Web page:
1. NATO (North Atlantic Treaty Organization): NATO was established in 1949 at Washington. This was a military pact formed by 15 European countries under the leadership of America against Russia. The initial members were America, Britain, France, Belgium, Canada, Portugal, Netherlands, Luxemburg, Italy, Norway, Denmark and Iceland. Later, Federal Republic of Germany, Greece and Turkey also became members. Hungary and Poland joined NATO in 1999. NATO members passed a resolution to help the members if attacked by any foreign power and fight the enemy together. NATO has a contributory military unit and its Headquarters is in Paris.
2. SEATO (The South East Asia Treaty Organization): SEATO was born due to the fear created by the spread of communism. The establishment of communist rule in China further enhanced the fear of the spread of communism in South East Asia and Pacific regions. The United States and Western Powers decided to establish a regional collective defence system.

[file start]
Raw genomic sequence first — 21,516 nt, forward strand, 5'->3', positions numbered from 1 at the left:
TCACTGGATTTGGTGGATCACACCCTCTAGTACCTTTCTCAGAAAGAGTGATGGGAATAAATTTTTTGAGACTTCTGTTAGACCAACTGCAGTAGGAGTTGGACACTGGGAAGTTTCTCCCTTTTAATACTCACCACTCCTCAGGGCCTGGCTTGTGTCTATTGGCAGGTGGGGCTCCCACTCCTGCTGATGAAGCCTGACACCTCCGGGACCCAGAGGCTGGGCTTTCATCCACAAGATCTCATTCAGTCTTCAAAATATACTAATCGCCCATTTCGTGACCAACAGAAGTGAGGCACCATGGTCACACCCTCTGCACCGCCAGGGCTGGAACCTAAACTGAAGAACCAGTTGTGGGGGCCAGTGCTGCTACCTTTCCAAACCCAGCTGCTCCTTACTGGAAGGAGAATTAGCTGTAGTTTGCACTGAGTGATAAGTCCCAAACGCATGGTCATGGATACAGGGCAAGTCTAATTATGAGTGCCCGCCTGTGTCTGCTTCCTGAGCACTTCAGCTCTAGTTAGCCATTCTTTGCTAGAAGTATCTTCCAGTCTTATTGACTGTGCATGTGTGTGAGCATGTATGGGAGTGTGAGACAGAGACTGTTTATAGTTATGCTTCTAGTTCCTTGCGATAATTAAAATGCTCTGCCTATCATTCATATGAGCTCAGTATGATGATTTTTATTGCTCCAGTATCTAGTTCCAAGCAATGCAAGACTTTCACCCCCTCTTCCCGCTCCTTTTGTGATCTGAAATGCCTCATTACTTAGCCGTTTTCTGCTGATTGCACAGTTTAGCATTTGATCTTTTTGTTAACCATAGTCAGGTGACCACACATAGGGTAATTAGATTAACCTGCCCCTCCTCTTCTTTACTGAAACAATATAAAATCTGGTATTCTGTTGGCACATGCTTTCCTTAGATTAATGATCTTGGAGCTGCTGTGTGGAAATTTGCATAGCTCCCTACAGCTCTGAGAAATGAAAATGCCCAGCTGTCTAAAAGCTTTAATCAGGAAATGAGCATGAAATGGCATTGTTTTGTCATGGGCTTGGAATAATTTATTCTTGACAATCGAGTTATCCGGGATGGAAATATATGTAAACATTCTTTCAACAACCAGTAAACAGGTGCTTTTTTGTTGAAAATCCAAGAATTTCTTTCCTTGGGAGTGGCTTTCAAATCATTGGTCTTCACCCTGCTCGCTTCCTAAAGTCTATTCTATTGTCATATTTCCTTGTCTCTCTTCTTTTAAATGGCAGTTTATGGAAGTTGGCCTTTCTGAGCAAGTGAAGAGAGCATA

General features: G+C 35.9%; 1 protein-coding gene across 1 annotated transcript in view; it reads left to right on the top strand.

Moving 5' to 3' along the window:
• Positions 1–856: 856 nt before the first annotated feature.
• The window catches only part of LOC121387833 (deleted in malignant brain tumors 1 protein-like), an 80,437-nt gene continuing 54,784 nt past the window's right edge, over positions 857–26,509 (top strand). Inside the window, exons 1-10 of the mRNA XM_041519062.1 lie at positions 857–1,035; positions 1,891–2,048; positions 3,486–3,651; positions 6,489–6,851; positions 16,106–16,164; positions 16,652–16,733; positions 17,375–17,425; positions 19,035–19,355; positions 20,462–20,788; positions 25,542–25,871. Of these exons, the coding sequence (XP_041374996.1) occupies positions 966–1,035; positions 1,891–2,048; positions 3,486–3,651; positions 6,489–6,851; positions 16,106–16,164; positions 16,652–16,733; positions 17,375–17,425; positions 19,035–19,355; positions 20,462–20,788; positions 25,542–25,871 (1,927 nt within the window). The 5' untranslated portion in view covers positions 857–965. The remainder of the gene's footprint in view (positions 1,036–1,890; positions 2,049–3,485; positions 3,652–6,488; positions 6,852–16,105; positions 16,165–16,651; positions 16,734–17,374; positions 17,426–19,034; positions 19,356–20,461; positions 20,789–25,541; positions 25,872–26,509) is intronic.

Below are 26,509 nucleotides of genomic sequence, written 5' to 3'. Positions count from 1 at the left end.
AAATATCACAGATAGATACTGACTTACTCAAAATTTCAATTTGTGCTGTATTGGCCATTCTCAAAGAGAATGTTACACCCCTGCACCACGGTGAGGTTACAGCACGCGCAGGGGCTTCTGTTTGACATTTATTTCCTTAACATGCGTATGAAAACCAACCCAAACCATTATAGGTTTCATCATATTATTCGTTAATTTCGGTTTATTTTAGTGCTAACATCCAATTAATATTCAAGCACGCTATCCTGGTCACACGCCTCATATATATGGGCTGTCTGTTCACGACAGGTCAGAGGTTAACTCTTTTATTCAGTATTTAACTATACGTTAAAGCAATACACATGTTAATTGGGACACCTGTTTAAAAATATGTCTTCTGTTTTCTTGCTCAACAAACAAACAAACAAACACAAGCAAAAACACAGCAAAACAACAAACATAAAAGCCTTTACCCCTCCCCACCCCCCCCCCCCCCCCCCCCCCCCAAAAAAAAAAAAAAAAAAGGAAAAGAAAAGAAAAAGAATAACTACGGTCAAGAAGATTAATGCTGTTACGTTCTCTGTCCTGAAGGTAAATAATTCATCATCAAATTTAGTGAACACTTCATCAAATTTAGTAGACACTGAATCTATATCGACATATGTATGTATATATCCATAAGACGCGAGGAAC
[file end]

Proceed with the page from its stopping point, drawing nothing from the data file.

After many discussions at various places, England, America, France, Australia, New Zealand, Thailand, Philippines and Pakistan met at Manila, the capital of Philippines in 1954 and signed a pact, in the interest of South East Asia.The chief purpose of the SEATO was to forestall the communist aggression. This was put to test in the Vietnam War. After a prolonged war America lost her prestige and consequently the SEATO agreement was dissolved in 1975.
3. ANZUS Pact: It was established in 1951. It was a military pact between Australia, New Zealand and America. By this pact, the signatory nations agreed to help each other in case of aggression on any member in the Pacific region.
4. CENTO or the Baghdad Pact: CENTO was signed in 1955. England took the initiative in organizing this but it did not join initially. It was an Anti Soviet Militaiy Bloc in the Middle East. England joined later along with Pakistan and Iran. In 1958, Karim Kaseem, the President of Iraq flouted the Baghdad Pact, and CENTO failed to contain communist expansion in the Middle East.
5. WARSAW Pact: In 1955, USSR formed the Warsaw pact with the East European countries like Bulgaria, Hungary, East Germany, Czechoslovakia, Rumania and Poland against NATO. This intensified the rivalry between USA and USSR. The Pact came to an end in 1991 with the disintegration of USSR.